‘What should I pay or expect to pay for a logo design?’
‘What’s a fair price for logos?’
‘How much does a logo design cost?’
These are all common questions I see and get. Before we dive into cost and what’s considered ‘fair’… let’s define what ‘fair’ means.
What’s fair for one person might look entirely different for another. Some great examples are seen in real estate and fashion. Some people have no problem spending hundreds on Louis Vioutton shoes. They value the red sole; they love the name, brand, and product. Therefore, a $600+ price is fair in their eyes. On the other hand, someone will look at that price and that product and think that’s not ‘fair.’ They’d rather put that $600 towards a new decorative chair.
Right now, my husband and I are looking for an acreage with a home. We’re running into two things: location is too far out of town for the price we’re willing to pay, or the acreages that we have been finding in the area we want don’t fit the bill (in our eyes). Our issues we’re seeing are homes that will need to be demolished and rebuilt (which if that’s the case, why spend six figures on building a whole new house?), or homes that aren’t worth six figures to us because they’re outdated or there’s maybe 2 acres to go with it. For us, those prices and those homes are not ‘fair,’ but someone will buy it. Someone sees the price as ‘fair.’
For logos (and any service, really), it’s the same. We have to consider what’s fair to you, what you prioritize, and what you see value in. Fair could be $150 for a logo, or it could be $1,000. Do you see a logo as an investment in your business right now, or do you see it as a stepping stone to help your business look a little more professional? Here are some things you should consider before investing in a logo:
What’s your budget? Your budget will be a huge determining factor in not only what’s ‘fair’ for you, but what you can afford. If outsourcing a logo is going to put you, your business, or your family in a financial bind – save up and wait for it.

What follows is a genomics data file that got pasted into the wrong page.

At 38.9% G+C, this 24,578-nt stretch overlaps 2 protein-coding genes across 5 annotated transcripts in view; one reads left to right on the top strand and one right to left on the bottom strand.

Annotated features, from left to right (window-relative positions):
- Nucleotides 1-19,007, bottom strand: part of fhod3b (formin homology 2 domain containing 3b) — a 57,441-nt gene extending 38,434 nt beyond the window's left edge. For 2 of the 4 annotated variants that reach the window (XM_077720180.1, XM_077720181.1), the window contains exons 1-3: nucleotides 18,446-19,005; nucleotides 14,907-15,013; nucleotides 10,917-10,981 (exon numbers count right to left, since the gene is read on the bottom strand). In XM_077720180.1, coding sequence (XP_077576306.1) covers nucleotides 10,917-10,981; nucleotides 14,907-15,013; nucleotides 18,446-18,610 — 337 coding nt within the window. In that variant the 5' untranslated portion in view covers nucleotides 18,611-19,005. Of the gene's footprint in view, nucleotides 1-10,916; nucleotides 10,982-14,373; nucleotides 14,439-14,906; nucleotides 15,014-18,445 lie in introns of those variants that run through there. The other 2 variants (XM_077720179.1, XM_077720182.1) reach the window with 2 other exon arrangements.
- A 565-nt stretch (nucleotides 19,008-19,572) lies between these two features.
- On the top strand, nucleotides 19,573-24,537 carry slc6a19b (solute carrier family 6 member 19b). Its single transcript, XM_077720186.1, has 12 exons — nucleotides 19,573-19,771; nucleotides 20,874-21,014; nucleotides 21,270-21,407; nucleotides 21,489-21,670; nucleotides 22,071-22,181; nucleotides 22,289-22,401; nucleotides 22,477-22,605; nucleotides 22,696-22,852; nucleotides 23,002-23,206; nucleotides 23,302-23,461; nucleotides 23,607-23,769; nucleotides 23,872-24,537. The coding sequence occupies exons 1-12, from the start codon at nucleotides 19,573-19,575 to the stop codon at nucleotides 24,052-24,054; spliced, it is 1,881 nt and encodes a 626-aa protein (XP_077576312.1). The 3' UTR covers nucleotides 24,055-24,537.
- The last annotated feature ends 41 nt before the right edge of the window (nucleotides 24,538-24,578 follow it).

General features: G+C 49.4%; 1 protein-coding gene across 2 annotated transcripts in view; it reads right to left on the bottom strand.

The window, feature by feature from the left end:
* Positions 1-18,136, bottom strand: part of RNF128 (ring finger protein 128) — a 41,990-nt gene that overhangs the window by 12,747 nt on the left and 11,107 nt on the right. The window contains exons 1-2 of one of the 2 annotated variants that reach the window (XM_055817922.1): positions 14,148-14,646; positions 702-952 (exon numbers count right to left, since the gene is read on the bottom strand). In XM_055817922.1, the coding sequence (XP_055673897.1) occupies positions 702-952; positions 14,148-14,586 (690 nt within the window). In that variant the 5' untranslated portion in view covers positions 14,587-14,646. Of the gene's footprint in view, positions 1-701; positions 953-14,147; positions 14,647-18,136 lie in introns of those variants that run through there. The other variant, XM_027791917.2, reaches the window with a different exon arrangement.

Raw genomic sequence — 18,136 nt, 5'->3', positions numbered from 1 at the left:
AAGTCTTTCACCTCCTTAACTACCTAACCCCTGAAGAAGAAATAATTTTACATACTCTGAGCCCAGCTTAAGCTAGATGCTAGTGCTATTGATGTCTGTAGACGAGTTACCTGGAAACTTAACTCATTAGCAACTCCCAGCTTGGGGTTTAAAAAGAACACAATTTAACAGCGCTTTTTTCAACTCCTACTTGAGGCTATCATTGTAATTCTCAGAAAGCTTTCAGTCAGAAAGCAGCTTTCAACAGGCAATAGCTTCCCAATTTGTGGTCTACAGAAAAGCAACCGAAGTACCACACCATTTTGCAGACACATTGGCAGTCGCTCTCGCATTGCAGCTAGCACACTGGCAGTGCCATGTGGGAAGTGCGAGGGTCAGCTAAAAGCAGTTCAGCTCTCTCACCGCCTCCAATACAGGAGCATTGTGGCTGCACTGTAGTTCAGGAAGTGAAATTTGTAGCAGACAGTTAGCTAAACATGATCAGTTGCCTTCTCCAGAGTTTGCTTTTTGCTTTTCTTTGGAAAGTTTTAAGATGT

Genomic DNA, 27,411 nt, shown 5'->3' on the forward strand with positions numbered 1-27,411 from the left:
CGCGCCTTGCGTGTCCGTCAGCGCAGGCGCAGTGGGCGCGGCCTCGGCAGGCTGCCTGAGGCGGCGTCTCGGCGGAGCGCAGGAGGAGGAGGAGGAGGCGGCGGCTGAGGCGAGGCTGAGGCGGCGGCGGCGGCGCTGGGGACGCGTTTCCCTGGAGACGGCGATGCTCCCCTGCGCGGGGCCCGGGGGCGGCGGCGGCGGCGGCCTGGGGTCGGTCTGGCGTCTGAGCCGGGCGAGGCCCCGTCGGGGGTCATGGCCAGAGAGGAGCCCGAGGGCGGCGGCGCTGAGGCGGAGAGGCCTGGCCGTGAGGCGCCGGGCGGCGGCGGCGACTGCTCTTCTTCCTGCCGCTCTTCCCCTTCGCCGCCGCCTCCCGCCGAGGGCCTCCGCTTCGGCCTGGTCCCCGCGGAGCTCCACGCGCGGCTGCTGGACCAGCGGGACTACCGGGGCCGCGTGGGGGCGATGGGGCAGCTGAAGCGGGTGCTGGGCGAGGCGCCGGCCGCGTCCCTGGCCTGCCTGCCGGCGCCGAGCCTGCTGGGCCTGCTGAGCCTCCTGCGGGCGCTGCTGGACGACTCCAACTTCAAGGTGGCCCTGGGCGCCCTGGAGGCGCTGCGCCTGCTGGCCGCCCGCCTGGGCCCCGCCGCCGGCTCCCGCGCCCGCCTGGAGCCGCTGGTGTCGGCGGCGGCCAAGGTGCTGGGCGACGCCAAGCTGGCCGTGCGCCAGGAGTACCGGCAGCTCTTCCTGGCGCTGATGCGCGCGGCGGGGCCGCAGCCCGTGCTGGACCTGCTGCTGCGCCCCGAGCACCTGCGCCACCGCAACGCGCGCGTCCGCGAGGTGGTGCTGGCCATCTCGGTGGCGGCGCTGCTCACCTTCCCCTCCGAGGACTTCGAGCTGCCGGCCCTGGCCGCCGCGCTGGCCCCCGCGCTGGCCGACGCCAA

What’s your priority? You might find you need a website before you need a logo. Or maybe you need to get your name and contact info out first (like business cards). Here’s the thing about branding; you can ALWAYS evolve, add to it, and grow it. If you’re struggling with finances, but you know you need something to look professional, reach an audience and get your name out there, prioritize your finances and what your business needs first.
Who’s your designer going to be? You don’t have to say yes to the first designer you find. It’s okay to interview or meet with multiple ones; you want to know, like, and trust this designer. It’s an investment you’re making, and this is the direction you’re going to be growing your business and brand.
All said and done, if you want to spend $150 or less on a logo, you’ll likely be working with a new designer or college student. This price point isn’t bad, and it doesn’t mean you won’t get quality work. You certainly can, but the process will likely be messy; you might find you don’t like what you pay for and have to redo it later (which can get expensive if you’re putting your logo on lots of things), or it just won’t get done.
If you’re looking to spend upwards of $400 or more, you’ll most likely get additional services (like business card designs) or extra logo options or revisions. Also, you’ll be working with a designer who’s a professional or who’s been in the field for longer than a year. Once you get towards $1,000+ for logo designs, you’re probably working your way into a bundle or package, or maybe an even an agency.
In the end, a ‘fair’ price for a logo design is really up to you, what you’re able or willing to spend and who you hire as your designer. Just remember that much like shoes, the cheaper isn’t always the better. But you can still get shitty shoes spending lots of money, too. Know your budget, invest in where you want your business to be, and understand what value means to you.